- Population growth. Population is expected to grow to 8.7 billion by 2025 - 2.6 billion more than in 1995. And this growth will be highest in those areas that already have moderate or high water stress. At present about 75 percent of the Earth's population live in regions where over 20 percent of available water resources are being used.

- Climate change. Many analyses forecast a 1° C to 2° C increase in air temperature by 2050 as a result of global warming. In arid regions this could result in a 10 percent drop in rainfall and a 40-70 percent reduction in the water available in rivers and lakes. In cooler regions at high latitudes, winter thaws could be more intense, causing flooding, while river levels would run low in summer.

How can science help offset a water shortage?
Much can be done to reduce water stress. Desalination of brackish water is one example. Andras Szollosi-Nagy sees potential for 'soft' solutions, that do not require structural engineering. Biotechnology could have a large part to play, he says. Genetically-engineered bacteria and micro-organisms could play a role in water purification, particularly for the huge masses of groundwater. They may be able to decompose contaminating compounds. Biotechnology could also produce new crops that require less water, or that can survive in arid conditions.

But, says Szollosi-Nagy, there is no vision for water resources management for the 21st century. With the World Water Council, UNESCO is starting a water management scenario analysis for the next 35 years. There is a lack of sufficient data, says Szollosi-Nagy, And the models we have are almost always calibrated using data from Northern America and Europe. Africa plays an important role in global circulation of atmospheric moisture, but there are no data. So the uncertainties which are associated with climate scenarios are extremely large. But, he says, the Internet could soon change this: With Internet technology, the cost of online observing systems and remote observing systems will drop to a couple of hundred dollars instead of a couple of hundred thousand dollars. All you need is a mobile telephone.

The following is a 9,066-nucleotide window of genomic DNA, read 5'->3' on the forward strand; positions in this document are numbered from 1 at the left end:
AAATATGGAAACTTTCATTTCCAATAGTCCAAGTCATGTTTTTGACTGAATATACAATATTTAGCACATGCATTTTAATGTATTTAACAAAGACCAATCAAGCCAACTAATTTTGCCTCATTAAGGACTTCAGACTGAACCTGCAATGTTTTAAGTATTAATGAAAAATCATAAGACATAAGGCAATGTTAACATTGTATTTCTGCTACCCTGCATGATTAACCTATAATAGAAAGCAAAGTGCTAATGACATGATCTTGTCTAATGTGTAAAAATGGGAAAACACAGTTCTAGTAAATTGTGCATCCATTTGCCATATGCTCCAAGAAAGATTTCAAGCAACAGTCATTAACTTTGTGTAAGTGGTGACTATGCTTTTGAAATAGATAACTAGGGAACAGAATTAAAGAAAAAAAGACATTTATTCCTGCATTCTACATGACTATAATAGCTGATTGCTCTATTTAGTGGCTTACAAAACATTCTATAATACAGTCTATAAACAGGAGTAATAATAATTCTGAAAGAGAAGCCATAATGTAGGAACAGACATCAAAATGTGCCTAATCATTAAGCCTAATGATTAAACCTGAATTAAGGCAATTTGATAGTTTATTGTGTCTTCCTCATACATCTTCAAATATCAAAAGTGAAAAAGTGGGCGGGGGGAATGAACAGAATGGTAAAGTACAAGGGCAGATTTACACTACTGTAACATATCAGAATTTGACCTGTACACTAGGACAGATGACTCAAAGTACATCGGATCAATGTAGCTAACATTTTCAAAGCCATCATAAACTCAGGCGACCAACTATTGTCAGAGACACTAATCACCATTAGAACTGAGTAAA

Scientists are also looking into the past to determine natural cycles of rainfall and water availability. Archives of the Venice floods, tax records, ship's logs, personal diaries and the records of amateur weather watchers are all being analysed.

In the meantime, there are ways to make better use of the water we do have:
  • Reducing losses - by repairing leaks, replacing intensive irrigation with drip irrigation (releasing water in droplets rather than in a steady stream)
  • Rainwater harvesting - collecting run-off from roofs and paved surfaces
  • Using waste water for industry
  • Education and information campaigns. Getting water on the international agenda of decision-makers, especially in water-stressed regions (and this includes Europe). In developing countries, women should be involved in water resource management. They are often most closely involved in water use.


1 See Colwell, R.R. & Sasson, A. Biotechnology and development. In World Science Report 1996. UNESCO













Edited and updated by UNESCO's Office of Public Information (OPI)